Raw 454 reads were processed to identify and remove artificial replicate sequences [37]. Then, low complexity regions in the remaining reads were identified using DUST [38] and a read was excluded from further analysis if >50% of the length of the read was identified as low complexity. RepeatMasker [39] was used to identify known eukaryotic repeat families (using the RepBase library) on the remaining reads. A read was excluded from further analysis if >50% of the length of the read contained a match to a repeat family.

Identification of chimeric metagenomic reads

The goal was to identify sequences containing one of the two chimeric rearrangement patterns [40] - inverted sequences and transposed direct sequences. As part of this, we first flagged any sequence that contained an exact ≥25 bp repeat within it (in either the forward or reverse direction) and any sequence with >90% match (over >95% of its length) to this sequence, as chimeras (containing repeats). We chose to be conservative in the flagging process and acknowledge that this constraint may be too strict and can eliminate sequences that contain true repeats (as may be the case in eukaryotes). An all-vs-all BLASTN [41] of the sequences in the sample was then carried out to identify match regions between pairs of sequences. Sequence pairs that had match regions corresponding to the two types of chimeric rearrangements (inverted sequences and transposed direct sequences) were noted as a chimeric pattern. Subsequently, any sequence that had more sequences similar to it with chimeric patterns than those without chimeric patterns, was also flagged as a chimera. This criterion invokes the assumption that chimeric sequences account for only a small fraction of the total reads.

Taxonomic assignment of metagenomic reads

We used a combination of nucleotide and amino acid searches to assign taxonomy to the metagenomic reads. The nucleotide level searches allowed classification of non-protein coding sequences and were particularly important for identifying human, mouse, and other large eukaryotic components of the data set, while the protein level searches allowed greater sensitivity to detect homology. Thus, first, reads were searched against NCBI non-redundant nucleotide database [42] using BLASTN. A maximum of ten blast hits with an e-value < 1e-5 were retained for each read. If all of the matching database sequences were from eukaryotic genomes, the read was classified as eukaryotic in origin. Then, for all other reads, peptides were predicted and these predictions were annotated (see below). Taxonomic classifications for the peptides (using BLASTP [41]) were obtained as part of the annotation process (including assignments possibly to eukaryotes). The peptide taxonomies were transferred onto the reads: for a read that had multiple peptides with the same taxonomy, that taxonomic classification was transferred onto the read; when the taxonomies conflicted, then the read was assigned a “Mixed” status; if a read had multiple peptides with consistent taxonomy along with unclassified peptides, then the read was assigned that taxonomy. Together with the results from the initial BLASTN step, this process assigned the metagenomic reads to following categories: Archaea, Bacteria, Eukaryota, Virus, Other (synthetic sequences), Mixed, and Unclassified.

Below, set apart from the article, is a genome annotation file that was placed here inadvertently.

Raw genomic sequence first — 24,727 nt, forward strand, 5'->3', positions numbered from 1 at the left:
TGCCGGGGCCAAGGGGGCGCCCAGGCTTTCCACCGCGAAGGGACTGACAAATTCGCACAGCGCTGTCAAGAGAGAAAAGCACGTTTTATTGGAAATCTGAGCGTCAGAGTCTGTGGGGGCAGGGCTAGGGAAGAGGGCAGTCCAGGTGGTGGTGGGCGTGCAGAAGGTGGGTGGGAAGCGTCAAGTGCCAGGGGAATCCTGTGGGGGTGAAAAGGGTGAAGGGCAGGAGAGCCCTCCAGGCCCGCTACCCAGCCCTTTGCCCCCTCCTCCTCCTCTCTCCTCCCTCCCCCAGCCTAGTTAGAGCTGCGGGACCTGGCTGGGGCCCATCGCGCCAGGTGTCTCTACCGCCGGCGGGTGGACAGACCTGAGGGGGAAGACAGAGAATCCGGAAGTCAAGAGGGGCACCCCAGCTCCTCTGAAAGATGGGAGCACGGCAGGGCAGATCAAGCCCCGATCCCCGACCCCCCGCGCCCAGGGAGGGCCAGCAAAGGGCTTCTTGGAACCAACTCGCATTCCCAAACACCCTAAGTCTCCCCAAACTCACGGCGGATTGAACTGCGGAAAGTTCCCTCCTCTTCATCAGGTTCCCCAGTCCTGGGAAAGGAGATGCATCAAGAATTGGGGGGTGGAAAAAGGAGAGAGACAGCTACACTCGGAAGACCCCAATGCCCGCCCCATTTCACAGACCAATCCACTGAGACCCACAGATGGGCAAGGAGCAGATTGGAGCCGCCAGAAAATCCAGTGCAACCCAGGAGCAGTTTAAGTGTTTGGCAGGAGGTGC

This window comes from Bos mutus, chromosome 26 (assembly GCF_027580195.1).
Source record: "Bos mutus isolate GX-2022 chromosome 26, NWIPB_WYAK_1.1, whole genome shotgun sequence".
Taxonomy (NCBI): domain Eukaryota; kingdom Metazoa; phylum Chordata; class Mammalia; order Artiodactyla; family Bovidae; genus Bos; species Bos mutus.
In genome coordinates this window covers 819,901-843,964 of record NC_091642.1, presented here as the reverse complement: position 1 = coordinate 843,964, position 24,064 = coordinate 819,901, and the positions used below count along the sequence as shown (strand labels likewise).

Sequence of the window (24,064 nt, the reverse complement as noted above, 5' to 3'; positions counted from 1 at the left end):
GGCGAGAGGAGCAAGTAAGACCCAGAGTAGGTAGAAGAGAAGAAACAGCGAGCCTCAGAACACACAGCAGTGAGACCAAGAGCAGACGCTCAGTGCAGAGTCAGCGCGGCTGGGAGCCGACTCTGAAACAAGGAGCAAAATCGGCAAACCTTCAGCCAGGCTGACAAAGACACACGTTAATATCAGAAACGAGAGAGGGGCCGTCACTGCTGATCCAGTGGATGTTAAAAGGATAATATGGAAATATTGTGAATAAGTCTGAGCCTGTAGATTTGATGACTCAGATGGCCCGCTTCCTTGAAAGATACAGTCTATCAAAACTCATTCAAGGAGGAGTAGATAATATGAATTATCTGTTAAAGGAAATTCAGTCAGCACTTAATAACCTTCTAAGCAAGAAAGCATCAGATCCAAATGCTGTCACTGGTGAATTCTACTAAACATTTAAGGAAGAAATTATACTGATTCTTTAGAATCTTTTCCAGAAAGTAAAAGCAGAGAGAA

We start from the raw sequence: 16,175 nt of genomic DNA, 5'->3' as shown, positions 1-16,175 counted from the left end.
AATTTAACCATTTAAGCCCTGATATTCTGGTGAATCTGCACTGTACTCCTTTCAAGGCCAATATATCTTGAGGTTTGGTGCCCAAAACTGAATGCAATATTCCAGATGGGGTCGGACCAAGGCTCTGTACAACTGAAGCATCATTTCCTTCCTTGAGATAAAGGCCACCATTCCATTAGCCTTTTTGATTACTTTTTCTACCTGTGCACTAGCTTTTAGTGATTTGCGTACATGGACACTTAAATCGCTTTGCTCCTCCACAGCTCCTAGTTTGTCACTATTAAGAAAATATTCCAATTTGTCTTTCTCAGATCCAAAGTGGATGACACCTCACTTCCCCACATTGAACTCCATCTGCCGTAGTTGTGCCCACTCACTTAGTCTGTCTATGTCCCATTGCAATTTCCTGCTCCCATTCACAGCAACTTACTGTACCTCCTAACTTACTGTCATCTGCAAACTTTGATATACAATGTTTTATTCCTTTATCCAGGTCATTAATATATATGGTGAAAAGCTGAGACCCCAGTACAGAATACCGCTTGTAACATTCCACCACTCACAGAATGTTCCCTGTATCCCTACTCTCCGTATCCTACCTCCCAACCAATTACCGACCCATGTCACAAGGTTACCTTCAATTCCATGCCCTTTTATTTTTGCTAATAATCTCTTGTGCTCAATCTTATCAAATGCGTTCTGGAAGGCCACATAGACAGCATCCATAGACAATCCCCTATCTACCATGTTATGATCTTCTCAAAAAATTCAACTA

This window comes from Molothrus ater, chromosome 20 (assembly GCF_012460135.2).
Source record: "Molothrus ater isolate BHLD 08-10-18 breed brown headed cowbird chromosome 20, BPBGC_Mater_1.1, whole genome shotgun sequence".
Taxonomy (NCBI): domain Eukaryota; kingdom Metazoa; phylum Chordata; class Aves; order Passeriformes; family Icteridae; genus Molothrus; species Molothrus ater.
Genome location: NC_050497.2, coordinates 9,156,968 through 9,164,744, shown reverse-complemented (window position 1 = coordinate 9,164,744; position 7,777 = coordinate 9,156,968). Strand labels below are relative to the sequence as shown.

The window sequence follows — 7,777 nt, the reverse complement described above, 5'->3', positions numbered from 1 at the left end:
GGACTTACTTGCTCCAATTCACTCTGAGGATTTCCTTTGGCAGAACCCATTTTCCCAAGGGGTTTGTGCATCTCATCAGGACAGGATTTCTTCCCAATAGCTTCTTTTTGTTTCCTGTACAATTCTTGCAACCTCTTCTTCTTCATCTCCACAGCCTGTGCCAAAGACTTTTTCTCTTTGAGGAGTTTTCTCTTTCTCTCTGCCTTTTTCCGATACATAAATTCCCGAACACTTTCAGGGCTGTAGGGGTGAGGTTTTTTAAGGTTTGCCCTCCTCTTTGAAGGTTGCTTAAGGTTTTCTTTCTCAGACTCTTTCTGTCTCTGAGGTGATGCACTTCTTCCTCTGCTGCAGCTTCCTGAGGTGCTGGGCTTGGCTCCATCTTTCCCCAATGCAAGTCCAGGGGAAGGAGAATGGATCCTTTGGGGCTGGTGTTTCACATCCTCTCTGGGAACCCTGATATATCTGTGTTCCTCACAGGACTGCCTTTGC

Functional annotation of metagenomic reads

Peptides were predicted on reads using a method that was designed to deal with pyrosequencing errors that result in frame shifts [43]. These peptides were annotated using the JCVI metagenomic annotation pipeline [44] modified to use the Uniref100 database [45] as the subject database for the BLASTP searches.

The bacterial peptides were also searched against KEGG Orthologs (KO) [46], COG [47], Antibiotic Resistance Genes database (ARDB) [48] and Virulence Factor database (VFDB) [49]. Abundance of each KO in a sample was calculated from raw counts and after accounting for differences in read lengths (between samples) and in gene lengths [50]. Individual KO abundances were summed to generate abundances for KEGG functional categories in each sample. COGs were processed in a similar fashion. For ARDB and VFDB searches, only matches with ≥90% identity over ≥90% of the peptide length were considered.

Mixture modeling

Let U, E, and PV denote the %(G+C) distributions of the reads in the Unclassified, Eukaryotic, and Prokaryotic/Viral groups respectively. Define a new distribution X such that X = p*E + (1−p)*PV. We computed an optimal value of p for which the symmetric Kullback-Leibler distance [51] between X and U is minimized.